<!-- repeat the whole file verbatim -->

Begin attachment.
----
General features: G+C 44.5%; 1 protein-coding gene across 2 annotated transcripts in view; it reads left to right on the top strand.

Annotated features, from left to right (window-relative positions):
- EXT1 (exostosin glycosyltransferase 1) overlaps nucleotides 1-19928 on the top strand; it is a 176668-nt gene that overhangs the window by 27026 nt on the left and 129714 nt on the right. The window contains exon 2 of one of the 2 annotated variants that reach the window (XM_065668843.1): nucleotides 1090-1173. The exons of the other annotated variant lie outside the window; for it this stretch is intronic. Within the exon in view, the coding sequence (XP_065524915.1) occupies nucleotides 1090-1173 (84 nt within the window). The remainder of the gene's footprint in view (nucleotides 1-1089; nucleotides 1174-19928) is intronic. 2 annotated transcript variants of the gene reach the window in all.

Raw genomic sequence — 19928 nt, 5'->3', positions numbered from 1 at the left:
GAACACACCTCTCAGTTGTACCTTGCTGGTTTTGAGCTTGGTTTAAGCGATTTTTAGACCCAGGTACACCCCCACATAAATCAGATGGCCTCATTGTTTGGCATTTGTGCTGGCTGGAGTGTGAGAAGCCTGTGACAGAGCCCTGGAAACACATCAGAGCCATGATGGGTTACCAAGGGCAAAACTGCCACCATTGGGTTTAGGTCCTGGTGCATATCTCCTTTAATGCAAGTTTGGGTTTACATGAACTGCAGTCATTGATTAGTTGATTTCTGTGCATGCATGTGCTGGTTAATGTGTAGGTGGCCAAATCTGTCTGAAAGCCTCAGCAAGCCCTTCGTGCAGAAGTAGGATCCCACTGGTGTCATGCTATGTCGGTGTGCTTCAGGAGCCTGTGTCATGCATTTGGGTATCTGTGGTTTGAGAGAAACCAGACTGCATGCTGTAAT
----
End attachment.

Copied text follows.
General features: G+C 44.5%; 1 protein-coding gene across 2 annotated transcripts in view; it reads left to right on the top strand.

Annotated features, from left to right (window-relative positions):
- EXT1 (exostosin glycosyltransferase 1) overlaps nucleotides 1-19928 on the top strand; it is a 176668-nt gene that overhangs the window by 27026 nt on the left and 129714 nt on the right. The window contains exon 2 of one of the 2 annotated variants that reach the window (XM_065668843.1): nucleotides 1090-1173. The exons of the other annotated variant lie outside the window; for it this stretch is intronic. Within the exon in view, the coding sequence (XP_065524915.1) occupies nucleotides 1090-1173 (84 nt within the window). The remainder of the gene's footprint in view (nucleotides 1-1089; nucleotides 1174-19928) is intronic. 2 annotated transcript variants of the gene reach the window in all.

Raw genomic sequence — 19928 nt, 5'->3', positions numbered from 1 at the left:
GAACACACCTCTCAGTTGTACCTTGCTGGTTTTGAGCTTGGTTTAAGCGATTTTTAGACCCAGGTACACCCCCACATAAATCAGATGGCCTCATTGTTTGGCATTTGTGCTGGCTGGAGTGTGAGAAGCCTGTGACAGAGCCCTGGAAACACATCAGAGCCATGATGGGTTACCAAGGGCAAAACTGCCACCATTGGGTTTAGGTCCTGGTGCATATCTCCTTTAATGCAAGTTTGGGTTTACATGAACTGCAGTCATTGATTAGTTGATTTCTGTGCATGCATGTGCTGGTTAATGTGTAGGTGGCCAAATCTGTCTGAAAGCCTCAGCAAGCCCTTCGTGCAGAAGTAGGATCCCACTGGTGTCATGCTATGTCGGTGTGCTTCAGGAGCCTGTGTCATGCATTTGGGTATCTGTGGTTTGAGAGAAACCAGACTGCATGCTGTAAT